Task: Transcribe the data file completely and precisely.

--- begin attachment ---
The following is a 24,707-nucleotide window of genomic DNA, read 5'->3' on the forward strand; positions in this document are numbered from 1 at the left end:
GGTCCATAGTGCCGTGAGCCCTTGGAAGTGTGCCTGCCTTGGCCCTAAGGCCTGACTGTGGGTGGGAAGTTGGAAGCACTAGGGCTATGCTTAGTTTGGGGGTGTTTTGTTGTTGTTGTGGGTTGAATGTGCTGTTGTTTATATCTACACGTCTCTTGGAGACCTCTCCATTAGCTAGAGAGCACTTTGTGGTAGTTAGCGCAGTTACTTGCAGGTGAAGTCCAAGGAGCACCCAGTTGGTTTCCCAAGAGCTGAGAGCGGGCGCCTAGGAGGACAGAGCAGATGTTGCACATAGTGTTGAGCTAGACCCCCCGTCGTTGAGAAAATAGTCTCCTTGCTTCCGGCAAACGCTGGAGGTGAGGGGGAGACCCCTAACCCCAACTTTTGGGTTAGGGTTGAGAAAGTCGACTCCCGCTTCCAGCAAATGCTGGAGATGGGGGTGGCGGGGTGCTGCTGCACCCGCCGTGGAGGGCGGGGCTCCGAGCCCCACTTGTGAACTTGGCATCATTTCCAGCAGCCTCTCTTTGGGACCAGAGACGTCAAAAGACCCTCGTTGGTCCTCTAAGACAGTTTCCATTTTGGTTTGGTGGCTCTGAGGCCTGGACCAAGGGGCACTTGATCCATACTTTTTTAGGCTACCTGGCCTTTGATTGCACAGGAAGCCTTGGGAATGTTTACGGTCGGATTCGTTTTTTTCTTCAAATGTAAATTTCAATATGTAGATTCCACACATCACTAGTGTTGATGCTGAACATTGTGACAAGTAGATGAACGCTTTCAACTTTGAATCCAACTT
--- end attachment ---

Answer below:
The following is a 24,707-nucleotide window of genomic DNA, read 5'->3' on the forward strand; positions in this document are numbered from 1 at the left end:
GGTCCATAGTGCCGTGAGCCCTTGGAAGTGTGCCTGCCTTGGCCCTAAGGCCTGACTGTGGGTGGGAAGTTGGAAGCACTAGGGCTATGCTTAGTTTGGGGGTGTTTTGTTGTTGTTGTGGGTTGAATGTGCTGTTGTTTATATCTACACGTCTCTTGGAGACCTCTCCATTAGCTAGAGAGCACTTTGTGGTAGTTAGCGCAGTTACTTGCAGGTGAAGTCCAAGGAGCACCCAGTTGGTTTCCCAAGAGCTGAGAGCGGGCGCCTAGGAGGACAGAGCAGATGTTGCACATAGTGTTGAGCTAGACCCCCCGTCGTTGAGAAAATAGTCTCCTTGCTTCCGGCAAACGCTGGAGGTGAGGGGGAGACCCCTAACCCCAACTTTTGGGTTAGGGTTGAGAAAGTCGACTCCCGCTTCCAGCAAATGCTGGAGATGGGGGTGGCGGGGTGCTGCTGCACCCGCCGTGGAGGGCGGGGCTCCGAGCCCCACTTGTGAACTTGGCATCATTTCCAGCAGCCTCTCTTTGGGACCAGAGACGTCAAAAGACCCTCGTTGGTCCTCTAAGACAGTTTCCATTTTGGTTTGGTGGCTCTGAGGCCTGGACCAAGGGGCACTTGATCCATACTTTTTTAGGCTACCTGGCCTTTGATTGCACAGGAAGCCTTGGGAATGTTTACGGTCGGATTCGTTTTTTTCTTCAAATGTAAATTTCAATATGTAGATTCCACACATCACTAGTGTTGATGCTGAACATTGTGACAAGTAGATGAACGCTTTCAACTTTGAATCCAACTT